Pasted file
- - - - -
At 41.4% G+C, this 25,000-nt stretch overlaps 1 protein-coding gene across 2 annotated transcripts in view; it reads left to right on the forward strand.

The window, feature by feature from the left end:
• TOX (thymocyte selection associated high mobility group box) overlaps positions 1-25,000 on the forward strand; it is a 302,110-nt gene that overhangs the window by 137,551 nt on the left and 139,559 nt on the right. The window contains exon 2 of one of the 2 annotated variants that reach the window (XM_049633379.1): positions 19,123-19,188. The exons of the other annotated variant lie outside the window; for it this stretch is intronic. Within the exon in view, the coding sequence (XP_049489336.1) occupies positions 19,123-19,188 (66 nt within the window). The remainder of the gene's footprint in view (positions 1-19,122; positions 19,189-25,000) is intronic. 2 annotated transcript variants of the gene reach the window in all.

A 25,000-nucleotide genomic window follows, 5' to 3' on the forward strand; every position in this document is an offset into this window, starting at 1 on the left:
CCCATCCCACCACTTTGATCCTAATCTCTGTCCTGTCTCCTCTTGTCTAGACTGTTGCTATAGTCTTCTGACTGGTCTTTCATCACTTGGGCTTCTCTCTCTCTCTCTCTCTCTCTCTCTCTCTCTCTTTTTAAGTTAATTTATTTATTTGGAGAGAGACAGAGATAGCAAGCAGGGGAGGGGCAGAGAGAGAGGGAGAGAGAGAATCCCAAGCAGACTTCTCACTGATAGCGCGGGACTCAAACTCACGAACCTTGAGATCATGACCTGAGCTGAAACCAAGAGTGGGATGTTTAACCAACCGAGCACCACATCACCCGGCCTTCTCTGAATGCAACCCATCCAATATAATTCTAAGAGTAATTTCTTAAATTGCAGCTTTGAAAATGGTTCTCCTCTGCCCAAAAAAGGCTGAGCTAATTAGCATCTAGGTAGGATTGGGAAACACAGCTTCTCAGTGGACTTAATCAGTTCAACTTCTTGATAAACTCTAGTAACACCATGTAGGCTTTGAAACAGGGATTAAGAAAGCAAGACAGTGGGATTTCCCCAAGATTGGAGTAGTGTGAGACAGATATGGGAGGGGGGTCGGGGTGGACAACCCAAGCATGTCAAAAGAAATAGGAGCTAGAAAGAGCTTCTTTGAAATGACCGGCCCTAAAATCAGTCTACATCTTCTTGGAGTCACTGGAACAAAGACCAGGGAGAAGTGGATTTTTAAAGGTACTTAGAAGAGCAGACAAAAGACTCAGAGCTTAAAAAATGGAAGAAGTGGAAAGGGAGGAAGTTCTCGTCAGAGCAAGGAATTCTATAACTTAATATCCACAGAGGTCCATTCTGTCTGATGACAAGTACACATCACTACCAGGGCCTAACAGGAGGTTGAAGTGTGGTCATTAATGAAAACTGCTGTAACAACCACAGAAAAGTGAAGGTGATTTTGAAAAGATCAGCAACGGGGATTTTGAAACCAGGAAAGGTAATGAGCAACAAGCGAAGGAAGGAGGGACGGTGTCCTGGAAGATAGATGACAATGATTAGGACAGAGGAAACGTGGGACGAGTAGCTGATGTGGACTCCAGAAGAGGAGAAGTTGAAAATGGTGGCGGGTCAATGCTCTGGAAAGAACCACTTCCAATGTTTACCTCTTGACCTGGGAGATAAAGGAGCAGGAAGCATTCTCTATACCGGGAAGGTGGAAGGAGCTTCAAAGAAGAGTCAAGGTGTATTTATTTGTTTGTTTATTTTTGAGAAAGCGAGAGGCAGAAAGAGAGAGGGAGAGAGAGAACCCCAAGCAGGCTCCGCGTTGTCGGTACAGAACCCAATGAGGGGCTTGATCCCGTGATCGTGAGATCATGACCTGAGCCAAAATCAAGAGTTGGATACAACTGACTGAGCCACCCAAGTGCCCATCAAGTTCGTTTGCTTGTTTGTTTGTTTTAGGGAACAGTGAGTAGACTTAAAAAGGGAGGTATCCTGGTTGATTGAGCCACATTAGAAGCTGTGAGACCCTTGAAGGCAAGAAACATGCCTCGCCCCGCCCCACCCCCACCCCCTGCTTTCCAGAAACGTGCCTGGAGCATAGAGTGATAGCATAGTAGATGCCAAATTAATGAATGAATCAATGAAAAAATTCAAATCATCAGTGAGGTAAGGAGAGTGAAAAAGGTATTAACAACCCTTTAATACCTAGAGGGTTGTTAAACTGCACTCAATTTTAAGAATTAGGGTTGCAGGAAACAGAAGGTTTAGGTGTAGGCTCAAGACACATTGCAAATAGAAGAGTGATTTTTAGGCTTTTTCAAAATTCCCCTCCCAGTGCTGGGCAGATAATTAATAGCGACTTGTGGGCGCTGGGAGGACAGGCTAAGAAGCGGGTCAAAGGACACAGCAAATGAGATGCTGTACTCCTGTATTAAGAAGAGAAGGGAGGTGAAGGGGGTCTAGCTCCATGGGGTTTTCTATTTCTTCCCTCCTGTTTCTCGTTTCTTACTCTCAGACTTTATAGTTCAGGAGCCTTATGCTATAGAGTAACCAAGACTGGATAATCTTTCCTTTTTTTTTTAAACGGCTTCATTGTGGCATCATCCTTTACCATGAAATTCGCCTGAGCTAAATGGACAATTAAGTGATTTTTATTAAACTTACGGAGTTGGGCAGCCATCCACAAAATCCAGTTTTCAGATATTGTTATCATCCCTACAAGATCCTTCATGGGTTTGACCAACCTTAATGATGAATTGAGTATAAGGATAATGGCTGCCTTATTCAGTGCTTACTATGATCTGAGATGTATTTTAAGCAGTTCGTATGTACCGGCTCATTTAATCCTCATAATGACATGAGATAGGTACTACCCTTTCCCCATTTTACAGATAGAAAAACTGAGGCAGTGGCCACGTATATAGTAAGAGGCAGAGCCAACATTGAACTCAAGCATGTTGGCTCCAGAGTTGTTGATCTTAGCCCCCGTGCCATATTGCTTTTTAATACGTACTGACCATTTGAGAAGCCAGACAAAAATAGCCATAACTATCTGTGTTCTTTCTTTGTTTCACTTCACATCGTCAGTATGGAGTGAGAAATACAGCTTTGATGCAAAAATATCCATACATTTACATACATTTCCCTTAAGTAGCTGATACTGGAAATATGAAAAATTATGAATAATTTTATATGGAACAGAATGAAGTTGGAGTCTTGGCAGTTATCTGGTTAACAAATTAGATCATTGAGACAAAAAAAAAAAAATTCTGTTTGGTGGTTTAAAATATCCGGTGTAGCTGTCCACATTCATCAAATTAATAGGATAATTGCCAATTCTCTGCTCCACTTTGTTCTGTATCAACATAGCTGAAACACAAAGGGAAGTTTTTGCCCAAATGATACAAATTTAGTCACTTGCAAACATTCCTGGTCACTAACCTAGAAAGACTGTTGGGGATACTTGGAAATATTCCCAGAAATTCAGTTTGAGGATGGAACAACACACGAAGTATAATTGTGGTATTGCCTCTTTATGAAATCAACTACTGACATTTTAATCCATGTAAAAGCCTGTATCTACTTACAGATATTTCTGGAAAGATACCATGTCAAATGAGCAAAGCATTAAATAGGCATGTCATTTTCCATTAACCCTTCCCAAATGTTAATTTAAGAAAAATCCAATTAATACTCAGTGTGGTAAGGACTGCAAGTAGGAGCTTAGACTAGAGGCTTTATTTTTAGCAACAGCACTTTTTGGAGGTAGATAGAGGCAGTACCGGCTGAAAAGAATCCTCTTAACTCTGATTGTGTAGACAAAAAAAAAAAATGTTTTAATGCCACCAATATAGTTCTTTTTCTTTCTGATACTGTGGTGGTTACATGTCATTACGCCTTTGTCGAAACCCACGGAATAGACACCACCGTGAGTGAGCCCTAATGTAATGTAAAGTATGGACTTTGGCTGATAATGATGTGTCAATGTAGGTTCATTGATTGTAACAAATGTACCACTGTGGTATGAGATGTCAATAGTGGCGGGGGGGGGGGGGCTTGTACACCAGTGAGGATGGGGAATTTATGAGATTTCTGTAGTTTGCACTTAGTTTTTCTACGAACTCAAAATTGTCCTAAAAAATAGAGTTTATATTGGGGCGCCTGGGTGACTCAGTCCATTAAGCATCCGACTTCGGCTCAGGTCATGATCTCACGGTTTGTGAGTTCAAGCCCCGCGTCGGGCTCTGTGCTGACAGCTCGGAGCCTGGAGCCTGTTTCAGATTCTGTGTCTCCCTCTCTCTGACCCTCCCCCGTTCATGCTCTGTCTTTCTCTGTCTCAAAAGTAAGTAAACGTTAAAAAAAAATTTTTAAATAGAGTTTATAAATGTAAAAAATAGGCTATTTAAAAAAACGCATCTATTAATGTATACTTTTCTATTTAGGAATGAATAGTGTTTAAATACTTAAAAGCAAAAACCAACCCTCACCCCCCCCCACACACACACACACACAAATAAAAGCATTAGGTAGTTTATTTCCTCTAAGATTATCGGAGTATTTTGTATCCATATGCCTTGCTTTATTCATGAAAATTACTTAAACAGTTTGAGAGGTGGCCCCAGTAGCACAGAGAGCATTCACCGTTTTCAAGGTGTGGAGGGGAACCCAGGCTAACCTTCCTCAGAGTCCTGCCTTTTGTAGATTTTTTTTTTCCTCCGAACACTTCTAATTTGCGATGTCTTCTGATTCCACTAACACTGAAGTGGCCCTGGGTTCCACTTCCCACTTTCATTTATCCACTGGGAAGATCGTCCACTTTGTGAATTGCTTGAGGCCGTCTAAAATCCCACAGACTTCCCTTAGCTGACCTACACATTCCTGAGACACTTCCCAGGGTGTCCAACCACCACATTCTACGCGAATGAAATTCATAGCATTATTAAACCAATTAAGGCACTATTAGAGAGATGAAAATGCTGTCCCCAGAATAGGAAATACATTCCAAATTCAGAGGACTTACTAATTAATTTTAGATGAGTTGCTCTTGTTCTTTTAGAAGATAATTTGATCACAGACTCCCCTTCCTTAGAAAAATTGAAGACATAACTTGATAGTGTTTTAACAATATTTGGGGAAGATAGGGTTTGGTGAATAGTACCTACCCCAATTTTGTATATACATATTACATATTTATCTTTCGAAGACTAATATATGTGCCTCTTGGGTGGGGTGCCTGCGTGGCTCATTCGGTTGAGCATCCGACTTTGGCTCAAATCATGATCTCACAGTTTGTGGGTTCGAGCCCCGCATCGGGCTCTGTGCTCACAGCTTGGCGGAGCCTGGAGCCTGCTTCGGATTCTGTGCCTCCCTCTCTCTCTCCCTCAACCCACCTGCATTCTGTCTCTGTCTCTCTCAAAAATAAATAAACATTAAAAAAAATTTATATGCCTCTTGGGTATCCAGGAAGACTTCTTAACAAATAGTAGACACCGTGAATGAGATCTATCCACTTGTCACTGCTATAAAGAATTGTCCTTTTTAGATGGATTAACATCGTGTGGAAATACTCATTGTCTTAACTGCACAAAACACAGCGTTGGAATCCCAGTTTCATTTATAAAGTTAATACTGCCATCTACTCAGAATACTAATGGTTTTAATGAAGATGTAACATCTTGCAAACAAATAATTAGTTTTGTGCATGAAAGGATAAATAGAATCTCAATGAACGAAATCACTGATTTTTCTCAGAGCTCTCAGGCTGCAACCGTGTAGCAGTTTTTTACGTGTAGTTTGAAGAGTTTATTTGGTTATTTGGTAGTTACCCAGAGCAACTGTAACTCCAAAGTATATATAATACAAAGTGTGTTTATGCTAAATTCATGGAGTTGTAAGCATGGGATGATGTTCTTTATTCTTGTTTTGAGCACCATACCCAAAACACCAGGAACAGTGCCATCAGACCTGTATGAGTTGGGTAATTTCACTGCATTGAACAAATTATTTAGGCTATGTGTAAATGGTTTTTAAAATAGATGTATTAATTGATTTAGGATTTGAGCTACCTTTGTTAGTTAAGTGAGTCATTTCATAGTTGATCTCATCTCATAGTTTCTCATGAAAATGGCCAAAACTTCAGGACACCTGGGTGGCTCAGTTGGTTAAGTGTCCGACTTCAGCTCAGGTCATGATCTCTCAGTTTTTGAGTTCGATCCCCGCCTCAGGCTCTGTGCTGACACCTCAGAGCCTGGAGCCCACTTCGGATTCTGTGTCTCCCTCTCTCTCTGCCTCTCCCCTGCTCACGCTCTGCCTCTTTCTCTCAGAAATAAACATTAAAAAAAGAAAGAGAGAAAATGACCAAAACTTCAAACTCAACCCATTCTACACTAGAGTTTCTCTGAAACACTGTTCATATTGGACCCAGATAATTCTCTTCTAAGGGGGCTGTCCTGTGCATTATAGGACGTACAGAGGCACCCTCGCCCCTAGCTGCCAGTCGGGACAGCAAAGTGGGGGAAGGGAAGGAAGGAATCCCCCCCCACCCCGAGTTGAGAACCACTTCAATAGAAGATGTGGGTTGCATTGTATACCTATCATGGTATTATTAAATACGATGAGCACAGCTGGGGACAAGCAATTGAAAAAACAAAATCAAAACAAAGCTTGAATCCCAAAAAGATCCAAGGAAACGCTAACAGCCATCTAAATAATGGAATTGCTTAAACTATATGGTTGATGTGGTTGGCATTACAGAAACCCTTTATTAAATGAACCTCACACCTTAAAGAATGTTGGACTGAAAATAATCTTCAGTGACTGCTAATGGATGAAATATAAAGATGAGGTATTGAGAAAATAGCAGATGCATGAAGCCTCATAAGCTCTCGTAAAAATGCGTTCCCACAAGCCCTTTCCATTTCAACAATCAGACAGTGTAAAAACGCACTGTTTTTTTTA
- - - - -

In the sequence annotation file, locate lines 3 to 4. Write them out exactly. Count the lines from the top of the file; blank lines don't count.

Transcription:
• TOX (thymocyte selection associated high mobility group box) overlaps positions 1-25,000 on the forward strand; it is a 302,110-nt gene that overhangs the window by 137,551 nt on the left and 139,559 nt on the right. The window contains exon 2 of one of the 2 annotated variants that reach the window (XM_049633379.1): positions 19,123-19,188. The exons of the other annotated variant lie outside the window; for it this stretch is intronic. Within the exon in view, the coding sequence (XP_049489336.1) occupies positions 19,123-19,188 (66 nt within the window). The remainder of the gene's footprint in view (positions 1-19,122; positions 19,189-25,000) is intronic. 2 annotated transcript variants of the gene reach the window in all.

A 25,000-nucleotide genomic window follows, 5' to 3' on the forward strand; every position in this document is an offset into this window, starting at 1 on the left: